In this Indian Express article, IDFC Institute's Praveen Chakravarty, Swapnil Bhandari and Rithika Kumar write on the return of Jayalalitha as Tamil Nadu Chief Minister, and implications for politics going forward:
"In the nearly 30 years since the death of former Chief Minister M.G. Ramachandran and the advent of Jayalalithaa, the AIADMK and the DMK, led by M. Karunanidhi, have ruled Tamil Nadu alternatively, mostly in five-year terms... The combined vote share of the AIADMK and DMK fell to its lowest in the 2014 general election. In 1991, when voters had a choice between a DMK or an AIADMK candidate, 91 out of every 100 voters chose one of the two parties.
In 2014, only 71 out of 100 chose one of the two, with nearly 30 choosing a non-AIADMK/ non-DMK party. In the 2011 assembly election, the combined vote share of the AIADMK and DMK was 86.3 per cent, the lowest in 20 years. It is irrefutable that fewer and fewer voters choose one of the two main parties. However, it is also pertinent that while the vote share is certainly declining for the two major parties in Tamil Nadu, the entire non-DMK/ non-AIADMK voter base at its peak is still only 30 per cent...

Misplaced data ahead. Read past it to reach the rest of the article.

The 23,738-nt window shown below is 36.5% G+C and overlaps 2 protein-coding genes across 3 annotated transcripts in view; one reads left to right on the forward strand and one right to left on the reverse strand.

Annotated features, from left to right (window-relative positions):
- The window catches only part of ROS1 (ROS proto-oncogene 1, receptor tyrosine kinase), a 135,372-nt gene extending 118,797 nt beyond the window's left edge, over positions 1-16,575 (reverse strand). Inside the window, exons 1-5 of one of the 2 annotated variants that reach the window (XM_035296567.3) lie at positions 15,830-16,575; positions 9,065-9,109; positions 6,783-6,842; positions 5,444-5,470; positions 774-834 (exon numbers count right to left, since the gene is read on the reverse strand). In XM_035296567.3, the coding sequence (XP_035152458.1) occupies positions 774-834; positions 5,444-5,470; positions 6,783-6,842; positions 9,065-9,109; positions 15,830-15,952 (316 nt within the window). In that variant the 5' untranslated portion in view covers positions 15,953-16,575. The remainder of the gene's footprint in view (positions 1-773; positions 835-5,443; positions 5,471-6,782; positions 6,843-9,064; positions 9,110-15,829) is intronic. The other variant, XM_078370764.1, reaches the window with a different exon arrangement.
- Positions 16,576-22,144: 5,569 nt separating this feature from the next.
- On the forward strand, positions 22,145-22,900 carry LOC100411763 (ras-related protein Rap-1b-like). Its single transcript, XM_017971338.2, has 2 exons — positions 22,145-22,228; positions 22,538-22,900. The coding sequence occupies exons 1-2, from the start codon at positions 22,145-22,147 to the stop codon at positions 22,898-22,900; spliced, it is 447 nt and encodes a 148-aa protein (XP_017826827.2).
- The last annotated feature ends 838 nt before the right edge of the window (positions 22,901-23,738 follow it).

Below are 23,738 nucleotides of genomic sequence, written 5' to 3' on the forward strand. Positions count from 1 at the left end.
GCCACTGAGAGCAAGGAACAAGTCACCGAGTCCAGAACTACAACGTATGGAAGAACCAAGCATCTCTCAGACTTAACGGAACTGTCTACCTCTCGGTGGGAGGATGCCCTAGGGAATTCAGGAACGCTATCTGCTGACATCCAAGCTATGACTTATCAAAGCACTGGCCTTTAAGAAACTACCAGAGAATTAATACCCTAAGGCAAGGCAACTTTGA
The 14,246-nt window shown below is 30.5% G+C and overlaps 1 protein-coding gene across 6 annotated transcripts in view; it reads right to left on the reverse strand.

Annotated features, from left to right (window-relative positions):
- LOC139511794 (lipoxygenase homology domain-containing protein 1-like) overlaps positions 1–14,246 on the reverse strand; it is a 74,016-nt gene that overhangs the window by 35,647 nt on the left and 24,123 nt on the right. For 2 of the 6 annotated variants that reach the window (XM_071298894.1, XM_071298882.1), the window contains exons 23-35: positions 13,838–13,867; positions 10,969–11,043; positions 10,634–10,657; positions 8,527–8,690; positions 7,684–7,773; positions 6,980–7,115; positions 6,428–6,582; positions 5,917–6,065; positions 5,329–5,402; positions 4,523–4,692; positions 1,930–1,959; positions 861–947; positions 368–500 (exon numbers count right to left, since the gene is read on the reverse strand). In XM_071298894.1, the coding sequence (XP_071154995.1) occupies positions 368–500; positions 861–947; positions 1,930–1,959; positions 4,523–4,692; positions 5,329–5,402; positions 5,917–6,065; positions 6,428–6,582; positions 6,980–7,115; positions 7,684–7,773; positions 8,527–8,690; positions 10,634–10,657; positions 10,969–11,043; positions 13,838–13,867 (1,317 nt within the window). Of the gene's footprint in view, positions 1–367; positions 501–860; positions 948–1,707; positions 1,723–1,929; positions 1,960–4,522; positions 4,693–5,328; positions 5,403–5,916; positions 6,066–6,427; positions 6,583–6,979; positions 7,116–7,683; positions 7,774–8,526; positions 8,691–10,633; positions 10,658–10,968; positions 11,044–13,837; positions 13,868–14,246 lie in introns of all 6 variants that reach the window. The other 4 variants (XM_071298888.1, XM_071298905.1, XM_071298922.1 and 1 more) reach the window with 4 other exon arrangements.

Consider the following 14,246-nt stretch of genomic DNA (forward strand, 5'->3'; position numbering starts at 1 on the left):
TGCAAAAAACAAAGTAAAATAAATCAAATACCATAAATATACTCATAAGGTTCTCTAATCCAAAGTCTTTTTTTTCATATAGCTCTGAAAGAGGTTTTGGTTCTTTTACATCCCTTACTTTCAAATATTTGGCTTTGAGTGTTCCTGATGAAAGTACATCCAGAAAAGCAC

So, to unseat either party, a combined third front will need a vote share greater than 50 per cent. The current levels of 30 per cent are inadequate. While the winning vote share percentages of the two parties have been declining steadily, it is not low enough yet for any united third front to unseat the incumbents...."